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MYCOREMED Sintesi della relazione

Project ID: 20387
Finanziato nell'ambito di: FP6-MOBILITY
Paese: Belgium

Final Activity Report Summary - MYCOREMED (Role of arbuscular mycorrhizal fungi on the accumulation of radiocaesium by plants)

MYCOREMED aimed to elucidate the mechanisms involved in the transport of radiocesium by arbuscular mycorrhizal fungi (AMF) to the root cells, its uptake by root cells and translocation to shoot cells in mycorrhizal plants. Three principal plant models were used, namely medicago truncatula, plantago lancelolata and nicotiana tabacum, and the experiments were conducted in vitro with root organ cultures and arbuscular mycorrhiza - plant (AM-P) in vitro culture system, and in vivo, with pot cultures and within the field.

Overall, it was confirmed that AMF were able to take up, translocate and transfer radiocaesium to their host plant. However, transfer to shoots was in most cases restricted as compared to non-mycorrhizal controls, suggesting rather an accumulation in the roots than a transfer to the shoots. This was confirmed by X-ray microanalysis showing the accumulation of 133Cs in cortical and vascular tissues of mycorrhizal roots. This accumulation seemed to differ between AMF, further suggesting that the plant and AMF combination might be important for radiocaesium accumulation in shoots. AMF were also shown capable to transfer radiocaesium between plants. Even though this transfer was quantitatively low, it suggested that shared mycorrhizal networks could contribute to the redistribution of this radionuclide in the environment, which otherwise would be restricted both in time and space.

Several factors, both internal, at the plant level, and environmental, at the soil level, played key roles in the level of radiocaesium transferred to the plant. Under specific controlled in vitro culture conditions, it was shown that the level of abcisic acid was higher in colonised m. truncatula plants as compared to the non-mycorrhizal controls, suggesting, as had been earlier hypothesised, that ABA could be involved in the reduced root to shoot translocation of radiocaesium. Potassium (K) and phosphorus (P) alone and in combination showed to impact the transport of radiocaesium by the AMF. Under increased concentration of K, the amount of radiocaesium transported to the plant was decreased. The reverse was observed for P. Identically, AMF in combination with K reduced the radiocaesium uptake and its subsequent transfer to plant shoots under non-K starvation conditions and under K-deficient conditions, glomus sp. did not influence Cs accumulation by m. truncatula grown in vitro.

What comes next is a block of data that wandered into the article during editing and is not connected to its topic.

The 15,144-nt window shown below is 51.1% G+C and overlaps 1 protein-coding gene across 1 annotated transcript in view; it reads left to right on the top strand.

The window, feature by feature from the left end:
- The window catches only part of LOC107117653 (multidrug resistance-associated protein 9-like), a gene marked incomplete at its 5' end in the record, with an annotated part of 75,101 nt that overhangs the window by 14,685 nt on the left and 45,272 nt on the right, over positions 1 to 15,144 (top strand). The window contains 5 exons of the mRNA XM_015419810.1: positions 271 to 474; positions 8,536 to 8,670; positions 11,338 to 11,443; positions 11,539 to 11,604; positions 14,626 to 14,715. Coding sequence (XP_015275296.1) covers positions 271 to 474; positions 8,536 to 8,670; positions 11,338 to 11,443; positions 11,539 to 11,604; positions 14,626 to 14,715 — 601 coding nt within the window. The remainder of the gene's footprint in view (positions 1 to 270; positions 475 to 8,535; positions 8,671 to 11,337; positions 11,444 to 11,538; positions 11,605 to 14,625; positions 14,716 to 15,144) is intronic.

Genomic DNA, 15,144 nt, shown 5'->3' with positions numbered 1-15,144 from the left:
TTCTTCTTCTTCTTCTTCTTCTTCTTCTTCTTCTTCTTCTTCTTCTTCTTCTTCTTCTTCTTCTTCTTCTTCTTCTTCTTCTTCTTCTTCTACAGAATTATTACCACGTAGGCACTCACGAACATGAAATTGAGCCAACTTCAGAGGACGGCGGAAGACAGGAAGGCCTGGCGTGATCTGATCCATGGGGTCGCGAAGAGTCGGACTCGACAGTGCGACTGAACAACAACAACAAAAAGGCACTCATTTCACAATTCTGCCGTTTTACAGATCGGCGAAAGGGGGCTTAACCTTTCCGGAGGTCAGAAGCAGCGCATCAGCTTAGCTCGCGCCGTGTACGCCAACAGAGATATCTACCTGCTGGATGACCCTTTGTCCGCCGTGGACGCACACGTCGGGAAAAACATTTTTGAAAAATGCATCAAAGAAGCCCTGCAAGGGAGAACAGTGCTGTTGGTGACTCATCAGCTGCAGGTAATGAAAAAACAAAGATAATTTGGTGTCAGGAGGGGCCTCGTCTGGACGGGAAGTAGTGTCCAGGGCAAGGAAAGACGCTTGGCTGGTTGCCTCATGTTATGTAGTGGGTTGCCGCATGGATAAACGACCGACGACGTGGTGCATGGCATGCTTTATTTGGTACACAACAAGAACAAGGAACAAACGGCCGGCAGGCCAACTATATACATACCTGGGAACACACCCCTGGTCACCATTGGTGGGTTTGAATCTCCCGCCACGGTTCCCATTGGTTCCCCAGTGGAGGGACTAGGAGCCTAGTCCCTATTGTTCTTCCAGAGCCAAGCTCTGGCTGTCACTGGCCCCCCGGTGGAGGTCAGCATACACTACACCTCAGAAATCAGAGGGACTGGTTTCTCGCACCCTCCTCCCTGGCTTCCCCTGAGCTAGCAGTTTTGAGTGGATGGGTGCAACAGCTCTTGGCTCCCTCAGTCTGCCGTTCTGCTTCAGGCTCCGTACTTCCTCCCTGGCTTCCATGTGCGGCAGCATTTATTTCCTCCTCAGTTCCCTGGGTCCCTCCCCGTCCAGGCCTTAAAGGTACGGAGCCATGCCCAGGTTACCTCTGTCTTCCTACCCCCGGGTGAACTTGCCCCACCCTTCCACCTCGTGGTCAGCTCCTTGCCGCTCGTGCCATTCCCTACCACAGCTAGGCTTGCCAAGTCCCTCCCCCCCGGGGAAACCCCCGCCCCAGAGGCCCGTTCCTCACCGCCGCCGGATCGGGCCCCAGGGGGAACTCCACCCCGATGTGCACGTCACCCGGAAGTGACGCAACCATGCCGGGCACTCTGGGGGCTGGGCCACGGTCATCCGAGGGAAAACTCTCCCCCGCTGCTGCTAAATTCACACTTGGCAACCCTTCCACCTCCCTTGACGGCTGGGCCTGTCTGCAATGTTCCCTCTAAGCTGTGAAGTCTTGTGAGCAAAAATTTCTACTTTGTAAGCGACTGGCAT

Caesium (Cs) was shown to affect gene expression in m. truncatula. Furthermore, roots seemed to harbour a K+ sensor which under K+ starvation and root colonisation by AMF detected higher internal K+ concentrations as compared to the controls. This further suggested that K+ transport to the root of mycorrhizal plants might primarily be performed by the AMF. Interestingly, nearly 25 years after the Chernobyl accident, roots of p. lanceolata collected in the exclusion zones of Chernobyl, containing different level of 137 Cs, still showed the differences in colonization by AMF and dark septated endophytes. Identically, macromycetes collected from Opole region in Poland showed that still nowadays fruiting bodies contained large doses of radiocaesium. This demonstrated again that fungi were radiocaesium accumulators.

As a conclusion, AMF were intimately associated to the uptake, translocation and transfer of radiocaesium by their host plant. Internal factors such as ABA and environmental factors such as K and P modulated the level of radiocaesium accumulation which could further vary between the plant and AMF combinations. Gene expression was intimately associated with the transport and accumulation of radiocaesium in the couple plant and AMF. Finally AMF, by linking most plants below ground were able to redistribute radiocaesium in the ecosystem, even if this transfer was quantitatively low.

These results were obtained by four PhD students embedded in a consortium of four teams. They were offered a strong mobility and training scheme that resulted in several publications, conferences participations with oral and poster presentations and summer schools, in order to finally succeed in their PhD defences.


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